Tuesday, September 14, 2010

Current Issues

Visit the High Level Logic (HLL) Website
— Home of XPL (eXtensible Process Language)

It's like XML, but you can store source code in it.

Once you've become familiar with what there is (btw: a quick start guide is in review), probably nothing tells you more about what you can expect in the near future than the project issues list. The Issues Tracker at http://hll.dev.java.net, the project hosting site, currently has 11 issues logged. There are some that I do not believe will be particularly difficult to take care of, and at the same time will greatly benefit application developers. Issue #1 is a good example. XML Based Plans is critical to bringing the manager's role to what it minimally should be. FIPA compliance is quite simple, and then I'll want to apply it, even within the HLL Core (and it also makes for better applications). Rule-processing can be added by using an existing open-source package, but I'd also like to have a simple one specifically owned by and adapted to HLL.

Here's the list with short descriptions:

1. Configuration Files and Processing

Configuration files are quite important to the HLL architecture. In fact, I'd go so far as to say there should be applications built by configuring them rather than always writing new Java code for new application components. Applications should even be able to reconfigure on the fly, allowing them to add new capabilities or modify their processes and plans.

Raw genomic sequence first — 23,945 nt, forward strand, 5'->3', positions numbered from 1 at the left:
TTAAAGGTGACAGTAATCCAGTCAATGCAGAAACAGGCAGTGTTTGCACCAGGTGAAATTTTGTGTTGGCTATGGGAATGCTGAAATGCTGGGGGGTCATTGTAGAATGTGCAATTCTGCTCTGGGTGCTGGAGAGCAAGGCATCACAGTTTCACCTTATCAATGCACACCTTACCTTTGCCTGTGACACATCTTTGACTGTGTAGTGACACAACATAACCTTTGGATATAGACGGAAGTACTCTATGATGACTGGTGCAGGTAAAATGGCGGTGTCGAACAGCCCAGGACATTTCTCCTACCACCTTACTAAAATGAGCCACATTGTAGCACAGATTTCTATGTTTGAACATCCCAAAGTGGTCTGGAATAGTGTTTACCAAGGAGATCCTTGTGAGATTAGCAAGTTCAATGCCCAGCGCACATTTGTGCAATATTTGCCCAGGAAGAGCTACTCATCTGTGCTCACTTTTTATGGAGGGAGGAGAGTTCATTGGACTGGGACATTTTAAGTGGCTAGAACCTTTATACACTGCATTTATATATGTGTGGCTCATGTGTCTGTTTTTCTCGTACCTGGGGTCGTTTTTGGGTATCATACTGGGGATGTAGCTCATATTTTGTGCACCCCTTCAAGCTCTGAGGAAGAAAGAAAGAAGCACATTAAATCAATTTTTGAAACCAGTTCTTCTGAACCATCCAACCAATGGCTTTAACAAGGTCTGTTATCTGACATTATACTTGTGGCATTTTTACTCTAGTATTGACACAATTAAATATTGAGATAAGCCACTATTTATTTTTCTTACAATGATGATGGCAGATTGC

Although I've written code that handles configuration files in a pretty generic manner, I tended to define configuration files one at a time during prototype development as the need arose. The really crumby thing is that the HLL Core code explicitly looks for a particular set of configuration files on start-up. That means, that I'm carrying around a configuration file for the robot demonstration, for example, unless I change the source code so HLL doesn't look for it. That must change; and what I have planned is a master config file that tells HLL what the other config files are; and a flexible enough read and storage process to allow application developers to define their own configuration files.


2. FIPA Compliance

FIPA stands for Foundation for Intelligent Physical Agents and the FIPA organization has put forth a standard for agent messages, available here. If you thought much about the subject, a lot about it will just seem like common sense. The parts of a message include who sent it, where it's supposed to go, and other information allowing tracking of agent processing (and a message of course). The FIPA standard is well thought through and compliance provides the added advantage of facilitating communication with other agent systems.

This seems like a rather easy one at present. I just need to extend the current message object and assure that the elements are named according to the standard. The current version of the code is still small enough that necessary changes to the Java code that processes messages won't take long. Now is the time to do it.

3. Simple JSR-94 Rule Processor